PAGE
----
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High-stakes Ukraine talks open as Putin warns of ‘abyss’

By AFP - Apr 17,2014 - Last updated at Apr 17,2014

GENEVA — Russia and Ukraine sat down Thursday for Western-backed talks on the escalating crisis in the former Soviet republic as Russian President Vladimir Putin accused the authorities in Kiev of dragging the country towards the abyss.

In a dramatic worsening of tensions in the restive east, three pro-Moscow separatists were killed in an overnight gunbattle with Ukrainian troops in the southeastern port city of Mariupol.

The violence highlighted the urgency of the talks, which bring together the foreign ministers of Russia, the United States, the European Union and Ukraine, as scores of pro-Kremlin separatists Kiev says are backed by Moscow have taken over parts of the former Soviet republic’s southeast.

Russia, which has tens of thousands of troops stationed on its border with Ukraine, denies backing the militants and has warned Kiev not to use force against them, saying it reserves the right to protect the many Russian speakers in the country.

“Only through dialogue, through democratic procedures and not with the use of armed forces, tanks and planes can order be imposed in the country,” Putin said from Russia in televised comments timed to coincide with the start of talks.

“I hope that they [participants in talks] manage to understand towards what abyss the Kiev authorities are going, dragging with them the whole country.”

Kiev launched a much-hyped military operation against separatists earlier this week, but it ended in failure when the insurgents humiliated Ukrainian troops by blocking them and seizing six of their armoured vehicles, to the obvious joy of many of the Russian-speaking locals.

NATO promptly announced it was deploying more forces in eastern Europe and urged Russia to stop “destabilising” Ukraine, which has been in turmoil since the ouster of pro-Kremlin president Viktor Yanukovych in February and now threatens to split between its EU-leaning west and Russian-speaking east.

Decisive four-way showdown  

The situation in Ukraine has emerged as the biggest East-West crisis since the end of the Cold War.

Each side comes to the talks armed with a very specific set of demands, in what is likely to make negotiations between Russia’s Sergei Lavrov, Ukraine’s Andriy Deshchytsya, US Secretary of State John Kerry and EU foreign policy chief Catherine Ashton very tough.

Washington and Kiev aim to get Moscow to demobilise the militias, and the United States warned Moscow on Wednesday that it risked fresh sanctions unless it made concessions.

But Moscow categorically denies having dispatched elite special forces to Ukraine to stir unrest, despite Kiev intelligence saying the same Russian agents who oversaw the seizure of Crimea last month are now coordinating the unrest in the southeast.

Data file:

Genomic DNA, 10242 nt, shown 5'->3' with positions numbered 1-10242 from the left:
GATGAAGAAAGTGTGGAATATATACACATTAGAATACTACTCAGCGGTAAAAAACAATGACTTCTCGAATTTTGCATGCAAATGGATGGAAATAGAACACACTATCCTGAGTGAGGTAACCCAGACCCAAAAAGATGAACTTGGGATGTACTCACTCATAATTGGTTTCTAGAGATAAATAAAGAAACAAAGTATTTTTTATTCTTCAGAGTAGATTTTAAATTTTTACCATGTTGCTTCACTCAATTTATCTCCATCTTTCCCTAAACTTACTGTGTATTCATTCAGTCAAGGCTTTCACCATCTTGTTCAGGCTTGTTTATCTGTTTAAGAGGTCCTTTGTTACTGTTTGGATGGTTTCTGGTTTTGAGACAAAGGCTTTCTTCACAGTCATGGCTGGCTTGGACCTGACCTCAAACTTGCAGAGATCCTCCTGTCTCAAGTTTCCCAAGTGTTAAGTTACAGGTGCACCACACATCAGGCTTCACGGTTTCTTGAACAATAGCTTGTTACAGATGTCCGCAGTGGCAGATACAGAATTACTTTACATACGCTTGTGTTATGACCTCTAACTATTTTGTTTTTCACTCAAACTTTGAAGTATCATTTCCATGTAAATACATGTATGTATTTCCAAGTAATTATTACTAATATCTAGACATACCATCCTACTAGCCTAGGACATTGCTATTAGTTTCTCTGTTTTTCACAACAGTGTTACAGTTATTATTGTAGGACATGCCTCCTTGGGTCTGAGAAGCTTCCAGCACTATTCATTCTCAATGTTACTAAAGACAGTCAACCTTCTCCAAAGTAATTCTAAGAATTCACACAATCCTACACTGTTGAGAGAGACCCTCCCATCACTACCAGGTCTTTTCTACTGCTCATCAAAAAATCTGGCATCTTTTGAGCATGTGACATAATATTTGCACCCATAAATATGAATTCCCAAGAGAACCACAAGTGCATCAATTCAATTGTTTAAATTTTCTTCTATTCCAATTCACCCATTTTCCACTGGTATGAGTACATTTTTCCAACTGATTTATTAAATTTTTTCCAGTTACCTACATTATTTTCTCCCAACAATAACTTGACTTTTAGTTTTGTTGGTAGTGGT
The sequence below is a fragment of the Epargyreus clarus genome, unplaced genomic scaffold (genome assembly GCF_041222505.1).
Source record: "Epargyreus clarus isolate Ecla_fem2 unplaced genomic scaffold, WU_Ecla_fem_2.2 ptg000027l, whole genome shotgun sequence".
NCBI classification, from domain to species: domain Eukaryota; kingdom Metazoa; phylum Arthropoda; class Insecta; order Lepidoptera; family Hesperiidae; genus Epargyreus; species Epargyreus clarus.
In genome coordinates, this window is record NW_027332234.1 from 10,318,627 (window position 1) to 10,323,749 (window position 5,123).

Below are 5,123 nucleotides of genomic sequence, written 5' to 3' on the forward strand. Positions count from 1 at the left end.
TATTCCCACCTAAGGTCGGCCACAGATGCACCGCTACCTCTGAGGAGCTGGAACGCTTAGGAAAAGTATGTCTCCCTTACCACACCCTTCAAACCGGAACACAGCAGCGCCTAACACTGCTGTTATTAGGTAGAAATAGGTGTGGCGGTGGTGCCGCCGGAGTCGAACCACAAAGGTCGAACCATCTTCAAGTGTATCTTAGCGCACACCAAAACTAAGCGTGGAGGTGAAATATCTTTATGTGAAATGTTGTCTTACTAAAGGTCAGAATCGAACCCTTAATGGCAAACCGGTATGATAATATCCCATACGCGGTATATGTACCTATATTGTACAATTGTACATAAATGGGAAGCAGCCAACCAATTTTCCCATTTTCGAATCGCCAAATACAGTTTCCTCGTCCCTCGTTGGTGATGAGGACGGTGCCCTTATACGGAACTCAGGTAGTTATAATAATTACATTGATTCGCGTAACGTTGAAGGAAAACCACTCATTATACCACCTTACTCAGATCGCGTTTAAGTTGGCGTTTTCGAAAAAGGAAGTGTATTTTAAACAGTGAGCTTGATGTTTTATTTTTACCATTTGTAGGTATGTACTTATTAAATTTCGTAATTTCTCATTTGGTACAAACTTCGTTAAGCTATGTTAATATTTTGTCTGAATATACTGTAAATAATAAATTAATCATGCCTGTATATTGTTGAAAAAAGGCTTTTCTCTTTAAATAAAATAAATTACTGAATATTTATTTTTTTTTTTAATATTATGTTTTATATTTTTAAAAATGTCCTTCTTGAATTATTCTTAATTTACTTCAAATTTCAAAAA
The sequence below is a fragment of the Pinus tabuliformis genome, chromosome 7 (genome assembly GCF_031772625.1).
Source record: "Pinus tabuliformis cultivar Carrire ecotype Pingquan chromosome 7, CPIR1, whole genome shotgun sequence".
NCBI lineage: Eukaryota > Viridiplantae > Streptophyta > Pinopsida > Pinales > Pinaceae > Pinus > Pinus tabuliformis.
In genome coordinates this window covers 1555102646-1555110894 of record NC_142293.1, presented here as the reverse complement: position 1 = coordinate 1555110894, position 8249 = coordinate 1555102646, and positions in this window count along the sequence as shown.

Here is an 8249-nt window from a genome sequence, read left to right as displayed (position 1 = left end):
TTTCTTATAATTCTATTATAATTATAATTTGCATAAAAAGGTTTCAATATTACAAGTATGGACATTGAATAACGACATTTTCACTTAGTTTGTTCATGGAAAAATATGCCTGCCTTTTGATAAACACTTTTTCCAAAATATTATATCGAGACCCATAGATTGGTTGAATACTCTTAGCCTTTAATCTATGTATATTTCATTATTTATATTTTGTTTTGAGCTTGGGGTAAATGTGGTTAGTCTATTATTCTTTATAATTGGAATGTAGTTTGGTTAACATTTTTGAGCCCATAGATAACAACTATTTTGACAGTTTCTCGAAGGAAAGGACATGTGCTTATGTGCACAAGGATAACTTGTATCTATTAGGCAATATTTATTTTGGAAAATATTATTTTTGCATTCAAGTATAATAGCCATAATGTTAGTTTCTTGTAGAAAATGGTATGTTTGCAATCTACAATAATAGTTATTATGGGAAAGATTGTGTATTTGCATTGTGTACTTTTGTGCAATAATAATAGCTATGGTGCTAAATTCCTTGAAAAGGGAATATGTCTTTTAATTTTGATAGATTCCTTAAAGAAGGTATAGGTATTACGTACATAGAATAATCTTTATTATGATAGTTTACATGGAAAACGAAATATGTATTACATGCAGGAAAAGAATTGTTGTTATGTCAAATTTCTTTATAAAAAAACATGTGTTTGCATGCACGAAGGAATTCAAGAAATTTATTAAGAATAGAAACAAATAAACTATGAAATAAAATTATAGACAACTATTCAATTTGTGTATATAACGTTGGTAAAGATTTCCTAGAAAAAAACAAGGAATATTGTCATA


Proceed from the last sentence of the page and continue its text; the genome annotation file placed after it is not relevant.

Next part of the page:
Instead, Russia blames Kiev’s interim leaders for pushing the country dangerously close to a civil war.

Moscow refuses to see Kiev’s government — installed by Ukraine’s parliament in February after the overthrow of Yanukovich following months of protests — as legitimate. 

‘Consequences’ if talks fail  

The United States and European Union have already imposed punitive sanctions on key Russian and Ukrainian political and business officials, including members of Putin’s inner circle.

But if the meeting ends in failure, Western countries are prepared to slap Moscow with tougher, broader economic and financial sanctions meant to hurt its already struggling economy.

White House spokesman Jay Carney said Wednesday that the United States was “actively preparing” new sanctions against Russia, with signs growing that Washington may be ready to target the country’s key mining, energy and financial sectors.

US President Barack Obama specifically accused Moscow of supporting separatist militias.

“Each time Russia takes these kinds of steps that are designed to destabilise Ukraine and violate their sovereignty, there are going to be consequences,” Obama told CBS News.

In the meantime, the situation on the ground in Ukraine continued to deteriorate.

In Mariupol, where the three separatists were killed, a further 63 were detained out of around 300 insurgents who attacked an interior ministry base using guns and petrol bombs.

The army unit that lost six armoured vehicles to militants on Wednesday was formally disbanded as Kiev’s military reeled from its disastrous attempt to oust separatists.

The events in Ukraine’s southeast are disturbingly similar to the situation in the Crimean peninsula before it was annexed by Russia last month.

In a statement on Thursday, Ukraine’s interior minister said Russian cell phones had been seized from some of the people arrested in Mariupol.

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